Jane Fonda issued an apology for her long-running Vietnam war controversy as a veterans' group staged a protest during her appearance in Maryland.

The Barbarella star gave a talk at the Weinberg Center for the Arts in the city of Frederick on Friday (16Jan15), and the event was targeted by around 50 demonstrators who waved placards emblazoned with the slogan, "Jane Fonda. Forgive? Maybe. Forget? Never!"

Fonda sparked outrage in the U.S. and earned the nickname 'Hanoi Jane' when she was snapped sitting on an anti-aircraft battery in Hanoi during the Vietnam War, and during her talk in Frederick, Fonda called the move a "huge mistake" as the protests raged outside the venue.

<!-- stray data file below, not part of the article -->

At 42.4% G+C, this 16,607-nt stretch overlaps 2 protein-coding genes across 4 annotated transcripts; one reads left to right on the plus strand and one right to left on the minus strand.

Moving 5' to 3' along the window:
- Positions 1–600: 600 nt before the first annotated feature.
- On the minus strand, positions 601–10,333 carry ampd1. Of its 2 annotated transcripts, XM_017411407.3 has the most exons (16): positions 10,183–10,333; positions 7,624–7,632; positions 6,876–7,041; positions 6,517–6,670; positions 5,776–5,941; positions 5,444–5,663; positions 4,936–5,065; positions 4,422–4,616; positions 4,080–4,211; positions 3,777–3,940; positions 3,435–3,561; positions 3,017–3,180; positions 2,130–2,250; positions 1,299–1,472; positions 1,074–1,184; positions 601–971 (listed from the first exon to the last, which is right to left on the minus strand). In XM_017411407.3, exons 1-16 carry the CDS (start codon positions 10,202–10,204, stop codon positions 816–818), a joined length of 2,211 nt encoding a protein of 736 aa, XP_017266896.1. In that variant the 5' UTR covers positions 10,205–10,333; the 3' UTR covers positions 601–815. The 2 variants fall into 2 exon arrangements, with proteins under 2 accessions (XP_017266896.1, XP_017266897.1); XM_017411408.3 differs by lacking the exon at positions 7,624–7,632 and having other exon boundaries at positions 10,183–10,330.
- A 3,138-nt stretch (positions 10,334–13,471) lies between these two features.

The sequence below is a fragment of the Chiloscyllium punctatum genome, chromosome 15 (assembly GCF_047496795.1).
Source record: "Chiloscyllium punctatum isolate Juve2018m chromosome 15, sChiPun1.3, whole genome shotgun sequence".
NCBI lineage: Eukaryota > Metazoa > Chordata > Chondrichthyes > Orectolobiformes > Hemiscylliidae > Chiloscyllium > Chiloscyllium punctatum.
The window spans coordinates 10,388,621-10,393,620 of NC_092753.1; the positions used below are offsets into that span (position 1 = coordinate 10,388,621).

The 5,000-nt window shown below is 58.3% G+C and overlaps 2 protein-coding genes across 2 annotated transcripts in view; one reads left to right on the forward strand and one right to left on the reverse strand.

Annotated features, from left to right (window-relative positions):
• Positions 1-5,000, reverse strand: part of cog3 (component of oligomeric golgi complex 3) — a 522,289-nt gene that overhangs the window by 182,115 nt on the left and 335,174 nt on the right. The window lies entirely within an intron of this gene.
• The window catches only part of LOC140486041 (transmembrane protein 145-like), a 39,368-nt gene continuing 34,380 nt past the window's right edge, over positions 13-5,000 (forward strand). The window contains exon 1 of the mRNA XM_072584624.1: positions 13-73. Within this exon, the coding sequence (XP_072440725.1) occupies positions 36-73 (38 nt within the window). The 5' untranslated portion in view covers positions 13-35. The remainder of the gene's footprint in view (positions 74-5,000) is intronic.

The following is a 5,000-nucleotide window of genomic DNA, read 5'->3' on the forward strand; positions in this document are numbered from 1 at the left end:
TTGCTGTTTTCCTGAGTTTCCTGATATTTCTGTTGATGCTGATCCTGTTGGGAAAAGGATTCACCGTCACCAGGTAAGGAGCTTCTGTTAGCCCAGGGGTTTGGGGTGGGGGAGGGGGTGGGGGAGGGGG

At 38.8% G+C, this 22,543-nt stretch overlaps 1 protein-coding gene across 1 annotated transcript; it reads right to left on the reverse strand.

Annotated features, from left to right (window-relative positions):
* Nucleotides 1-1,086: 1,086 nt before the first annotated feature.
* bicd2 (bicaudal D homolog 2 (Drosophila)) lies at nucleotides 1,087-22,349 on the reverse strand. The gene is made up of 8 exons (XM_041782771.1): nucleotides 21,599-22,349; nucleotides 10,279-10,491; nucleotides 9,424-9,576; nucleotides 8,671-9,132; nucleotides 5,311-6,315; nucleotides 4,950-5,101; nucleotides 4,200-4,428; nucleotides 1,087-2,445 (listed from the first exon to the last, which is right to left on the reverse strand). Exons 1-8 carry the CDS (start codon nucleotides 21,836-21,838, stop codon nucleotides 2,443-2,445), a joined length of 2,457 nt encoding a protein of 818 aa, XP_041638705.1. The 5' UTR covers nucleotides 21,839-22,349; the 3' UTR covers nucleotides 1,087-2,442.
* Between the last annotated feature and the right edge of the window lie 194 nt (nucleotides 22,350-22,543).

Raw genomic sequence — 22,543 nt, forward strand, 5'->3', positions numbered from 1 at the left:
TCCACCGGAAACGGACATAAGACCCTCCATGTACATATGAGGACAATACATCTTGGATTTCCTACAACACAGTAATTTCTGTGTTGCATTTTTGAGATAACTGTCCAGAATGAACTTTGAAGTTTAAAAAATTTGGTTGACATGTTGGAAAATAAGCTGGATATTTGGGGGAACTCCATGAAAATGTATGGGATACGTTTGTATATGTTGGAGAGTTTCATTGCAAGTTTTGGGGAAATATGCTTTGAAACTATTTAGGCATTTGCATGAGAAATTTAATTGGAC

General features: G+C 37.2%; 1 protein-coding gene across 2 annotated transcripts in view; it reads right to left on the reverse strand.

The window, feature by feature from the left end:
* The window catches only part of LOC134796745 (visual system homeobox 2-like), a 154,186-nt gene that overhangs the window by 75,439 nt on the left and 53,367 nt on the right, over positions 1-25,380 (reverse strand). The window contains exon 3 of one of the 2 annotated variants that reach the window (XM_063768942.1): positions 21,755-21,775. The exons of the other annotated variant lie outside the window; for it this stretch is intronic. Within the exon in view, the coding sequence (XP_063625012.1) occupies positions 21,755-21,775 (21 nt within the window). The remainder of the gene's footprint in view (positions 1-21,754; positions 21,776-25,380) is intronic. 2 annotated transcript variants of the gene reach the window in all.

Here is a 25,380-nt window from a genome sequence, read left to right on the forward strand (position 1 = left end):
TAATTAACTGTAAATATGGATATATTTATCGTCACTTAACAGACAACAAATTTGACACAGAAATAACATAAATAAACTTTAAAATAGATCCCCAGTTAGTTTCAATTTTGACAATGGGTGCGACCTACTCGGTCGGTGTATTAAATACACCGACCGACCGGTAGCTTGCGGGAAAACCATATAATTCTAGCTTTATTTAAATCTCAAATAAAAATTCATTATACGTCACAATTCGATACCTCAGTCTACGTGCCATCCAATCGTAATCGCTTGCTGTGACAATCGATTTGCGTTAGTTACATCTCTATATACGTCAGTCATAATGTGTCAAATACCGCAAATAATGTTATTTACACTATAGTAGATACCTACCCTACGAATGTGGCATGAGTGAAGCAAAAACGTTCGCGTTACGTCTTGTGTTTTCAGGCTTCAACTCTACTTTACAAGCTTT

She told the audience, "Whenever possible I try to sit down with vets and talk with them, because I understand, and it makes me sad... It hurts me, and it will to my grave that I made a huge, huge mistake that made a lot of people think I was against the soldiers... But those people out there... I'm a lightning rod. This famous person goes and does something that looks like I'm against the troops, which wasn't true, but it looked that way, and I'm a convenient target. So I understand."

The protesters waved flags and placards and booed audience members as they entered the auditorium. One of the demonstrators, Vietnam veteran Tommy Grunwell, told local newspaper the Frederick News Post, "(We want to) let everybody know we haven't forgotten," while fellow protester and former member of the Marine Corps, Mike MCGowan, added, "We feel what she did was so egregious... (it) really cost lives."